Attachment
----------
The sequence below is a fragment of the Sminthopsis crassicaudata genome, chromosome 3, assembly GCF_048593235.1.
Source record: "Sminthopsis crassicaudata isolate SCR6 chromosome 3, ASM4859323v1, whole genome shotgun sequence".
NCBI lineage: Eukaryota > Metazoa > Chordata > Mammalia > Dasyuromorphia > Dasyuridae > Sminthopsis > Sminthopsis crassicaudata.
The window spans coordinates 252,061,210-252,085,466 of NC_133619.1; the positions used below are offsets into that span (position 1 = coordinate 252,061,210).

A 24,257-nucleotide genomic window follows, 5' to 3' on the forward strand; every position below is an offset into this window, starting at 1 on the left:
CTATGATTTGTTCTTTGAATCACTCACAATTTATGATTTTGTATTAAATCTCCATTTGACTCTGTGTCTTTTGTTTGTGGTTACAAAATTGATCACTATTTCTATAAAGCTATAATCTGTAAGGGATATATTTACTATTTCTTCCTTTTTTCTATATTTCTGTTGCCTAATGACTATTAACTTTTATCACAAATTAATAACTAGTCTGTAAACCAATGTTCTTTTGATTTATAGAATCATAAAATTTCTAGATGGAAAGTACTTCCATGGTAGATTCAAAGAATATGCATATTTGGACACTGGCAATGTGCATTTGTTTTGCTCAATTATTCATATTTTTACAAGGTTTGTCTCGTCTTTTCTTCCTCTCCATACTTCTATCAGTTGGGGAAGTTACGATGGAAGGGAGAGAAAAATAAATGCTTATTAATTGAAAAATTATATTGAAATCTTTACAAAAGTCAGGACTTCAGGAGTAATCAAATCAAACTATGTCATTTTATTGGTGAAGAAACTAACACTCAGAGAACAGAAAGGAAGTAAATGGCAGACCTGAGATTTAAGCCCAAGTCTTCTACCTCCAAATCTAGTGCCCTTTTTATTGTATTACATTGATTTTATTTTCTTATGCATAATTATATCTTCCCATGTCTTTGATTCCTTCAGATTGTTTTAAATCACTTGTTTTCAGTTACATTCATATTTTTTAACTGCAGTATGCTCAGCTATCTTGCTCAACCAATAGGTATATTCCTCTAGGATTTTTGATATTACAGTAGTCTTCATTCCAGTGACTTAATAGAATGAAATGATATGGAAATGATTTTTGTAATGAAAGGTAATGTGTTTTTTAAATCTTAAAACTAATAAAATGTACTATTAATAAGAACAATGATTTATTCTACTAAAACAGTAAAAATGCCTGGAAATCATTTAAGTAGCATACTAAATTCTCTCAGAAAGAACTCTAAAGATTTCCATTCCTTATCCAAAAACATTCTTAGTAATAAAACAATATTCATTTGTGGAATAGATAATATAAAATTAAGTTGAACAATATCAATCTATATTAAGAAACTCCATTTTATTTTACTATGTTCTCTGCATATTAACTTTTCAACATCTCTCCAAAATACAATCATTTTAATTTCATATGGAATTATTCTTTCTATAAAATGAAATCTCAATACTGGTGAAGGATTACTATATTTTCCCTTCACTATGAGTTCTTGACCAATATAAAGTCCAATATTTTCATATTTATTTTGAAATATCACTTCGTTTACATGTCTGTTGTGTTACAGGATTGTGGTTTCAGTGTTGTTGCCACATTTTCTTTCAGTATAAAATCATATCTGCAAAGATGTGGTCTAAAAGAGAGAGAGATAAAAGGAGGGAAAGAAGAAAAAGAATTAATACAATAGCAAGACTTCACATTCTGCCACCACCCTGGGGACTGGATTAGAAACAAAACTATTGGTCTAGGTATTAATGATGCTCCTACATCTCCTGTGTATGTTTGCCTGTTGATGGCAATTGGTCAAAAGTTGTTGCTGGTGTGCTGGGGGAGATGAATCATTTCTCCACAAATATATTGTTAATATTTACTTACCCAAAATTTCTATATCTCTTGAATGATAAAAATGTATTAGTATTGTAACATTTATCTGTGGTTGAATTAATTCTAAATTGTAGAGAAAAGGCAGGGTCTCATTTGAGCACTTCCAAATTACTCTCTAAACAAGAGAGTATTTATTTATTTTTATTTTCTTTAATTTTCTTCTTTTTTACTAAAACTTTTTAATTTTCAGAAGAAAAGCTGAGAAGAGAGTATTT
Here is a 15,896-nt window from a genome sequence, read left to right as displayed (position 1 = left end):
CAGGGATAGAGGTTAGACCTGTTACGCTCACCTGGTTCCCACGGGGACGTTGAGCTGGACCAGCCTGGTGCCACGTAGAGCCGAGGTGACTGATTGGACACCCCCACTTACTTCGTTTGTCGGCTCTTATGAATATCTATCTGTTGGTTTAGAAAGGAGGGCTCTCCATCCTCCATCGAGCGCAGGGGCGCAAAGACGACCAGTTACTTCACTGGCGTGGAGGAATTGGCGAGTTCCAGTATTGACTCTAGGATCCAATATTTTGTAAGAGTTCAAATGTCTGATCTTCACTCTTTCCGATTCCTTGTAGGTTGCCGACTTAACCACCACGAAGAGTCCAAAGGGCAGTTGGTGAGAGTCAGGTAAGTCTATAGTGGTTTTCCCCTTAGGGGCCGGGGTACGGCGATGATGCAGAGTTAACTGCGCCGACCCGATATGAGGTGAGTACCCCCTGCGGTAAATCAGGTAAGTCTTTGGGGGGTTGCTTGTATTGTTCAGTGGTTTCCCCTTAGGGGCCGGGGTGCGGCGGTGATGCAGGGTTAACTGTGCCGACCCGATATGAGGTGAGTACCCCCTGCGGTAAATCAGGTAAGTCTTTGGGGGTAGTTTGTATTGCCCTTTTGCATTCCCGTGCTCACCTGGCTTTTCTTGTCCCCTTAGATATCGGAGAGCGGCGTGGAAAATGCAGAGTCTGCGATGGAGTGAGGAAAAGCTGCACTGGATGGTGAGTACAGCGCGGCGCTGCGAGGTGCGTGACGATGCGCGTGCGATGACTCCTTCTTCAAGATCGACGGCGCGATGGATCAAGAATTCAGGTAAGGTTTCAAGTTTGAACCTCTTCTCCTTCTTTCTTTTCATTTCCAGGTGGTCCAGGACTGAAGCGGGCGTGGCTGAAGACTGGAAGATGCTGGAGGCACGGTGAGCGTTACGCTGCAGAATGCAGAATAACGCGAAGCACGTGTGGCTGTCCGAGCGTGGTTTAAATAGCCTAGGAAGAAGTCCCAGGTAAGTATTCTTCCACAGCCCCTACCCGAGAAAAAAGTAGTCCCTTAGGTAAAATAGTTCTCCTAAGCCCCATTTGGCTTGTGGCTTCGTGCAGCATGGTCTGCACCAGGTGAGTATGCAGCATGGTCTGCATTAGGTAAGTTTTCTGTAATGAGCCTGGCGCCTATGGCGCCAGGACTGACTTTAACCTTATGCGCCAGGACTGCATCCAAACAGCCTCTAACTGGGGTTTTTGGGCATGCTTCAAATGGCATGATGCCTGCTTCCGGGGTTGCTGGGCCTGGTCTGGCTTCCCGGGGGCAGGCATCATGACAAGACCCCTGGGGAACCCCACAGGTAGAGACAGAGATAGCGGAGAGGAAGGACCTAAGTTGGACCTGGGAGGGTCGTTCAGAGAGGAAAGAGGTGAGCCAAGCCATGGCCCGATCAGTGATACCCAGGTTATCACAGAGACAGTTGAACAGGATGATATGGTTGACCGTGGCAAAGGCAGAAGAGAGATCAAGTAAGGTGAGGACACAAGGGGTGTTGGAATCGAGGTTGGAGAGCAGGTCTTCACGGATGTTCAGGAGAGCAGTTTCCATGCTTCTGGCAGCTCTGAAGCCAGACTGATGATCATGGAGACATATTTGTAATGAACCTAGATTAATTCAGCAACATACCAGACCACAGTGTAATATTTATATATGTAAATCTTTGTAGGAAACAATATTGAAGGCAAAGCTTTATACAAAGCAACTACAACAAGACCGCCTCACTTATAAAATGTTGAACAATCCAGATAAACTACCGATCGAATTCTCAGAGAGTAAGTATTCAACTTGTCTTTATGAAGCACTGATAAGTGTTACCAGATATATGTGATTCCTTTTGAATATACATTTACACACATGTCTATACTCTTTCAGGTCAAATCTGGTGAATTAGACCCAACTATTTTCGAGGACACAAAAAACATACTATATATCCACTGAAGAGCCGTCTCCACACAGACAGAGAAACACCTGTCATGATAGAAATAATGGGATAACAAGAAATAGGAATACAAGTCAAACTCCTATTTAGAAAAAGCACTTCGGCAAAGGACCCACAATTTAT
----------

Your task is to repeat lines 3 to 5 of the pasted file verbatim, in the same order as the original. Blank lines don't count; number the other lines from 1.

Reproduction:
NCBI lineage: Eukaryota > Metazoa > Chordata > Mammalia > Dasyuromorphia > Dasyuridae > Sminthopsis > Sminthopsis crassicaudata.
The window spans coordinates 252,061,210-252,085,466 of NC_133619.1; the positions used below are offsets into that span (position 1 = coordinate 252,061,210).

A 24,257-nucleotide genomic window follows, 5' to 3' on the forward strand; every position below is an offset into this window, starting at 1 on the left: